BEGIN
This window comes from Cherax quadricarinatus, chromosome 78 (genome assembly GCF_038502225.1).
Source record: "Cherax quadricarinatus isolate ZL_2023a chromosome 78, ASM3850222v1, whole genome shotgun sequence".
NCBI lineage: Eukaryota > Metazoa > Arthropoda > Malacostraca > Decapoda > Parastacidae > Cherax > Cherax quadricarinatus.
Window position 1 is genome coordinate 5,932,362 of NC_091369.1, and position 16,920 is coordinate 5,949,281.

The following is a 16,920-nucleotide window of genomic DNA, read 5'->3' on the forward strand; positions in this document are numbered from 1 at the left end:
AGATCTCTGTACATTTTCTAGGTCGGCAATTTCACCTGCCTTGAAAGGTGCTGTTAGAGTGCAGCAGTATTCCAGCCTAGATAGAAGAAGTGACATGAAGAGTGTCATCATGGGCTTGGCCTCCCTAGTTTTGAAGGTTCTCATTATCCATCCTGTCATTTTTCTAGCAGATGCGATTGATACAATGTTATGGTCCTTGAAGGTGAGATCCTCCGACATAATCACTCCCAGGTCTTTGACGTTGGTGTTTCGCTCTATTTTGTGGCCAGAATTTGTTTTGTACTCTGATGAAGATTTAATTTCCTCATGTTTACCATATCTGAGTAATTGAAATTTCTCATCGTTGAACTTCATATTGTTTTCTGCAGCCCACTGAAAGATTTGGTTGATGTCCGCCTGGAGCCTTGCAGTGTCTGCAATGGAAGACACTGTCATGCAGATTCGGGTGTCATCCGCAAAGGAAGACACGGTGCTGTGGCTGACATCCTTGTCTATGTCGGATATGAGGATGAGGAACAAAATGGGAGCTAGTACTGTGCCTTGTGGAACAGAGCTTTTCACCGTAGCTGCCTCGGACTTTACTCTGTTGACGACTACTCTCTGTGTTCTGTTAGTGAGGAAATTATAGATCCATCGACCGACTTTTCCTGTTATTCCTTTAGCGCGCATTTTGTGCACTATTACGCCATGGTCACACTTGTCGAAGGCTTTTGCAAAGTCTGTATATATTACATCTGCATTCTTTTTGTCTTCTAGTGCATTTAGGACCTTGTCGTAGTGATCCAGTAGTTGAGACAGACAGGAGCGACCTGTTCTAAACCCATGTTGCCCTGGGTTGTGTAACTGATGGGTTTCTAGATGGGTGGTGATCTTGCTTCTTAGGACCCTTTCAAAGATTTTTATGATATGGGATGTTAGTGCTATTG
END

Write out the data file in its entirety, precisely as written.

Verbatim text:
This window comes from Cherax quadricarinatus, chromosome 78 (genome assembly GCF_038502225.1).
Source record: "Cherax quadricarinatus isolate ZL_2023a chromosome 78, ASM3850222v1, whole genome shotgun sequence".
NCBI lineage: Eukaryota > Metazoa > Arthropoda > Malacostraca > Decapoda > Parastacidae > Cherax > Cherax quadricarinatus.
Window position 1 is genome coordinate 5,932,362 of NC_091369.1, and position 16,920 is coordinate 5,949,281.

The following is a 16,920-nucleotide window of genomic DNA, read 5'->3' on the forward strand; positions in this document are numbered from 1 at the left end:
AGATCTCTGTACATTTTCTAGGTCGGCAATTTCACCTGCCTTGAAAGGTGCTGTTAGAGTGCAGCAGTATTCCAGCCTAGATAGAAGAAGTGACATGAAGAGTGTCATCATGGGCTTGGCCTCCCTAGTTTTGAAGGTTCTCATTATCCATCCTGTCATTTTTCTAGCAGATGCGATTGATACAATGTTATGGTCCTTGAAGGTGAGATCCTCCGACATAATCACTCCCAGGTCTTTGACGTTGGTGTTTCGCTCTATTTTGTGGCCAGAATTTGTTTTGTACTCTGATGAAGATTTAATTTCCTCATGTTTACCATATCTGAGTAATTGAAATTTCTCATCGTTGAACTTCATATTGTTTTCTGCAGCCCACTGAAAGATTTGGTTGATGTCCGCCTGGAGCCTTGCAGTGTCTGCAATGGAAGACACTGTCATGCAGATTCGGGTGTCATCCGCAAAGGAAGACACGGTGCTGTGGCTGACATCCTTGTCTATGTCGGATATGAGGATGAGGAACAAAATGGGAGCTAGTACTGTGCCTTGTGGAACAGAGCTTTTCACCGTAGCTGCCTCGGACTTTACTCTGTTGACGACTACTCTCTGTGTTCTGTTAGTGAGGAAATTATAGATCCATCGACCGACTTTTCCTGTTATTCCTTTAGCGCGCATTTTGTGCACTATTACGCCATGGTCACACTTGTCGAAGGCTTTTGCAAAGTCTGTATATATTACATCTGCATTCTTTTTGTCTTCTAGTGCATTTAGGACCTTGTCGTAGTGATCCAGTAGTTGAGACAGACAGGAGCGACCTGTTCTAAACCCATGTTGCCCTGGGTTGTGTAACTGATGGGTTTCTAGATGGGTGGTGATCTTGCTTCTTAGGACCCTTTCAAAGATTTTTATGATATGGGATGTTAGTGCTATTG